This is a classic argument of anti-Semitic rhetoric. Thus, on May 17, 2019, in a video about currency, we witness this exchange between the polemicist Dieudonné and the Swiss teacher Chloé Frammery, who would go on to establish herself the following year as one of the most influential figures of the French-speaking Covid-skeptical conspiracy theories:

Dieudonné: We are in a huge scam based in fact on a belief. And from the moment that human beings change their beliefs… [he holds up a poster representing Christ on the cross – ed. note]: He came to tell us, He, by chasing the merchants out of the Temple almost two thousand years ago… Well, maybe things will evolve, will change. But it is clear that [he grabs a bundle of banknotes – ed. note] the great person responsible for all these misfortunes, for all these wars…

Chloé Frammery: Yes, that’s it [pointing to the money – ed.]

Dieudonné: … is very close to this…

Chloé Frammery: … that’s right, and especially those who make it…

Dieudonné : That’s right. So, who are they after?

Chloé Frammery: Yeah… We have a little idea though…

Dieudonné: Shh!

Chloé Frammery: Ah, don’t tell!

Portrait of General Delawarde brandished during a demonstration against the health pass in Paris, July 31, 2021 (Odysee screenshot).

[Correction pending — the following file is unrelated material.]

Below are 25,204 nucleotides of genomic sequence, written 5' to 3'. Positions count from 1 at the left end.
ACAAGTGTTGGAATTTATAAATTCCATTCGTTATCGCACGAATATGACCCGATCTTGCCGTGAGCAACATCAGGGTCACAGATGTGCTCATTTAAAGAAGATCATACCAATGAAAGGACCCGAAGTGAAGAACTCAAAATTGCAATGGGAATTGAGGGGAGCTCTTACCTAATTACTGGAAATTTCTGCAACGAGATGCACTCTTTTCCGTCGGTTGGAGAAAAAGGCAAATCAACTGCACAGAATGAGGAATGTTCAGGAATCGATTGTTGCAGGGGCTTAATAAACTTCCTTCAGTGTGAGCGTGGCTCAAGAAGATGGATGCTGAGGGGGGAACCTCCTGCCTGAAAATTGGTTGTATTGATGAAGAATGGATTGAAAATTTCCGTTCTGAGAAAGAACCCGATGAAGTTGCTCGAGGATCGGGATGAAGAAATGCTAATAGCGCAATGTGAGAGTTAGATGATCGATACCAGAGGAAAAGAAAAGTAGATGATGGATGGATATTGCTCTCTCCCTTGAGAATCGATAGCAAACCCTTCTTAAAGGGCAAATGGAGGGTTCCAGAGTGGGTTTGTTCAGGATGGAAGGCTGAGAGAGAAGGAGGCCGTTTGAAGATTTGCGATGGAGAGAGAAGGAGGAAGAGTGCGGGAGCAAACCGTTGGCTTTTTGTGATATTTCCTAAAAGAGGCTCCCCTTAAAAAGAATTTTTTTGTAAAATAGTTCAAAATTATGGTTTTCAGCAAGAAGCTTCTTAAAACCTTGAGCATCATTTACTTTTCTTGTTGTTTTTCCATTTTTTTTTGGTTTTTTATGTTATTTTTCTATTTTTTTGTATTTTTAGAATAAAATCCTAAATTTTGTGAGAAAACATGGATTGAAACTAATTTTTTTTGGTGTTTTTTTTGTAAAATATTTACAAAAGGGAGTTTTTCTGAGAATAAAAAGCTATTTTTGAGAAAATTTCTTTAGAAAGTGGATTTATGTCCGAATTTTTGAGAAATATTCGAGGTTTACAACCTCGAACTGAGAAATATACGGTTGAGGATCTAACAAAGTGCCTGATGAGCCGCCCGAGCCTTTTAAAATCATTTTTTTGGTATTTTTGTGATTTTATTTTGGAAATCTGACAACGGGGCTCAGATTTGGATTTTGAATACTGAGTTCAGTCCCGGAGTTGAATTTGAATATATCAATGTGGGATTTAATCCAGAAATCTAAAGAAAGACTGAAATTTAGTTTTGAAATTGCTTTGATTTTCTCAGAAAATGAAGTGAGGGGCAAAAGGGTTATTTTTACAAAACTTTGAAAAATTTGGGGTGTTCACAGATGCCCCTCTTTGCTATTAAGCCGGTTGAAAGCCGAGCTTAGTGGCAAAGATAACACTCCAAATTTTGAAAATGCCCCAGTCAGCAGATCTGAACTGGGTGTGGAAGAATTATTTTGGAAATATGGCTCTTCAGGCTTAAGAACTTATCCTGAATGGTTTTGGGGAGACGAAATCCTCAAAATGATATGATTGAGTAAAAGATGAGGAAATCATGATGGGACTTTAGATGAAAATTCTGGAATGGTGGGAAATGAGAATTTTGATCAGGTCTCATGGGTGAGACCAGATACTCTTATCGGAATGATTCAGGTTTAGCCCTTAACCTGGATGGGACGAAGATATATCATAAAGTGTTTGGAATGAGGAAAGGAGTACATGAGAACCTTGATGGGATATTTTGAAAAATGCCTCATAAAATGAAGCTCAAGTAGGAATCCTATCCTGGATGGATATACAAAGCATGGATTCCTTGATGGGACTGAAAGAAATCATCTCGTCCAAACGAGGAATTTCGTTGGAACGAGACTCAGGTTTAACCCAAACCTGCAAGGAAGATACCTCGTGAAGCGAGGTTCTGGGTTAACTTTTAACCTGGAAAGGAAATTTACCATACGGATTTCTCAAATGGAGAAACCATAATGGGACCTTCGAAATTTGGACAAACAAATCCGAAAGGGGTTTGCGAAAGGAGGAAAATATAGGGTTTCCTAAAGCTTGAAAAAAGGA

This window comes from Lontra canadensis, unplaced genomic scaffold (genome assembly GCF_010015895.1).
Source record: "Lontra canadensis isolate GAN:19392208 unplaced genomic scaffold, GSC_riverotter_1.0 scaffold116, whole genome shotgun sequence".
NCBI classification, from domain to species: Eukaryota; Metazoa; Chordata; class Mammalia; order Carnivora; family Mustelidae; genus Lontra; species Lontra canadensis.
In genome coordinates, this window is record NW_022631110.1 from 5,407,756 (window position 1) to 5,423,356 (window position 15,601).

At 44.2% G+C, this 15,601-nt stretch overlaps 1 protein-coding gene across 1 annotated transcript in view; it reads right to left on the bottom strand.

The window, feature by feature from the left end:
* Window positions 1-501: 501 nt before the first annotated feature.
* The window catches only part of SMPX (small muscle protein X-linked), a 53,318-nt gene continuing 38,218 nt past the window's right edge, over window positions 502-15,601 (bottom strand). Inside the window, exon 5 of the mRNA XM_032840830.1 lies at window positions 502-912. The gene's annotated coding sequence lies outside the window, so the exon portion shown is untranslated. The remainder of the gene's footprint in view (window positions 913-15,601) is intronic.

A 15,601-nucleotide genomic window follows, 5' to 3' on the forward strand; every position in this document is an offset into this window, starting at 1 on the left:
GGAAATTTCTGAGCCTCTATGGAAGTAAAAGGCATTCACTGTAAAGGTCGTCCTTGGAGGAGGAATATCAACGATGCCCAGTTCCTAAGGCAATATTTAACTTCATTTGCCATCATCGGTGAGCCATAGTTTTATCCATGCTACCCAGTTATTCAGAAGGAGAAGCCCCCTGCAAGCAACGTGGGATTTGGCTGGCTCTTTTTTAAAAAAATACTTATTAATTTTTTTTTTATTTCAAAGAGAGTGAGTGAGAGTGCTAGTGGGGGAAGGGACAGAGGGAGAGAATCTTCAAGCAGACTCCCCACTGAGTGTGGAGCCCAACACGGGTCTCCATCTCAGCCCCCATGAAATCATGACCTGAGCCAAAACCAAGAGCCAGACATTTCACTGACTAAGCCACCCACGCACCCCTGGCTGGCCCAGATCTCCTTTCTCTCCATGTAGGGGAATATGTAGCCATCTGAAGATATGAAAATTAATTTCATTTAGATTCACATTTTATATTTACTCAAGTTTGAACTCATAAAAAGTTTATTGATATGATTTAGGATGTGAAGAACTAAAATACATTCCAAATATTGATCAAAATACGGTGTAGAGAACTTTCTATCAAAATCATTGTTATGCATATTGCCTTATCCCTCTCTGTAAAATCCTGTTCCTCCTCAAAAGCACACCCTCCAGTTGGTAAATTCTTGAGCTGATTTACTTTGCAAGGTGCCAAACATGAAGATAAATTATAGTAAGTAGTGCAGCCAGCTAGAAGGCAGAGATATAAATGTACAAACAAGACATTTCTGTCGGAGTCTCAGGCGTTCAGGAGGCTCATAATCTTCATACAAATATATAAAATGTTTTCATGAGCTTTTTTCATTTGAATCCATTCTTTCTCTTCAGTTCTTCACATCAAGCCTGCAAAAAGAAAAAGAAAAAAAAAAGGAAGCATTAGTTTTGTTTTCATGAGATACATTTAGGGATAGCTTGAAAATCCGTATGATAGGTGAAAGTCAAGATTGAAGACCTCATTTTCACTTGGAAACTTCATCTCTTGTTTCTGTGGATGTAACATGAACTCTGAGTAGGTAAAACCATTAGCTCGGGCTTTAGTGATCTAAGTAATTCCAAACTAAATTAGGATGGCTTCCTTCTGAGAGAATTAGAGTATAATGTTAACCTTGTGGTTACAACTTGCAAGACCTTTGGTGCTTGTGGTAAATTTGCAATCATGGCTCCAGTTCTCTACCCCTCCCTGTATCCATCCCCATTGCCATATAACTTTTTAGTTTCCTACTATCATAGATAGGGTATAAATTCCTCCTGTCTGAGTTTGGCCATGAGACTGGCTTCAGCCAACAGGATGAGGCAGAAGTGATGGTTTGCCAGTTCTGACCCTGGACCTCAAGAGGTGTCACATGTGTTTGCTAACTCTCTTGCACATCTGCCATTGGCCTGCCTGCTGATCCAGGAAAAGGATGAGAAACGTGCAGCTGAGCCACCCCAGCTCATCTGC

In April 2021, retired General Dominique Delawarde was one of the twenty or so signatories of the famous “officers’ letter” on the “disintegration” of France published in the right-wing Valeurs Actuelles. A few months earlier, the former officer had published an article on Réseau Voltaire, the website of the conspiracy theorist Thierry Meyssan, about the American presidential election. While Donald Trump and his supporters stubbornly refused to recognize Joe Biden’s victory, Delawarde, who shared the conviction that the election had somehow been stolen, worried about the actions of “the media pack,” guilty, according to him, of wanting to short-circuit the popular will. On three occasions, he uses the allusive formula about this “media pack”: “of which we know who controls them.”[2] And if ever things were not clear enough for the reader, Delawarde adds that if Joe Biden were to be elected, “he would be under the influence and would make his decisions only on the advice and ‘close control’ of his close entourage, an emanation of the ‘Deep State’ and composed of hard-line ‘globalists.’ It is […] this entourage that would, in fact, govern the USA. […] An in-depth study of this entourage (biographies, ancestry, networks and community of belonging) would be very revealing but, alas, not very surprising. We have the same ones at home. We should therefore expect an increase in aggressive US interference in the Near and Middle East (Lebanon, Syria, Iraq, Iran), to the benefit of Israel of course […].”